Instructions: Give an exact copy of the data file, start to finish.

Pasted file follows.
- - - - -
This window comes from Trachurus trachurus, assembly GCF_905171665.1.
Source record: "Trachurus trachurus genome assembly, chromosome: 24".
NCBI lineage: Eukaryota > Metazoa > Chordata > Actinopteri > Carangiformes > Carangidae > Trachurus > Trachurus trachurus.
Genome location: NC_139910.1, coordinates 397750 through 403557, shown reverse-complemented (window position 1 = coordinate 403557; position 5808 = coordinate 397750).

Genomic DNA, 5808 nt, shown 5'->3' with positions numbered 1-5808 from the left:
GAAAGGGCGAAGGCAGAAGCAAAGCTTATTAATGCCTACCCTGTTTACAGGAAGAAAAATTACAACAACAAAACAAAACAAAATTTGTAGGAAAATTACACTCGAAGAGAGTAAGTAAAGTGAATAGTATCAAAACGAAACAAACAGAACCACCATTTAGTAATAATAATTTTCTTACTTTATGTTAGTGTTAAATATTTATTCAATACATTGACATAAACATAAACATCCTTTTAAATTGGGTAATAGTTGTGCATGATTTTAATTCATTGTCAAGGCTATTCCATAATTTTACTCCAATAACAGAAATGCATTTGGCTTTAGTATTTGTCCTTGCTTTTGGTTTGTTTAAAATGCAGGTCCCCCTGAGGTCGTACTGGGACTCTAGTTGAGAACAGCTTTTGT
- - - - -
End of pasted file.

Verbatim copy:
This window comes from Trachurus trachurus, assembly GCF_905171665.1.
Source record: "Trachurus trachurus genome assembly, chromosome: 24".
NCBI lineage: Eukaryota > Metazoa > Chordata > Actinopteri > Carangiformes > Carangidae > Trachurus > Trachurus trachurus.
Genome location: NC_139910.1, coordinates 397750 through 403557, shown reverse-complemented (window position 1 = coordinate 403557; position 5808 = coordinate 397750).

Genomic DNA, 5808 nt, shown 5'->3' with positions numbered 1-5808 from the left:
GAAAGGGCGAAGGCAGAAGCAAAGCTTATTAATGCCTACCCTGTTTACAGGAAGAAAAATTACAACAACAAAACAAAACAAAATTTGTAGGAAAATTACACTCGAAGAGAGTAAGTAAAGTGAATAGTATCAAAACGAAACAAACAGAACCACCATTTAGTAATAATAATTTTCTTACTTTATGTTAGTGTTAAATATTTATTCAATACATTGACATAAACATAAACATCCTTTTAAATTGGGTAATAGTTGTGCATGATTTTAATTCATTGTCAAGGCTATTCCATAATTTTACTCCAATAACAGAAATGCATTTGGCTTTAGTATTTGTCCTTGCTTTTGGTTTGTTTAAAATGCAGGTCCCCCTGAGGTCGTACTGGGACTCTAGTTGAGAACAGCTTTTGT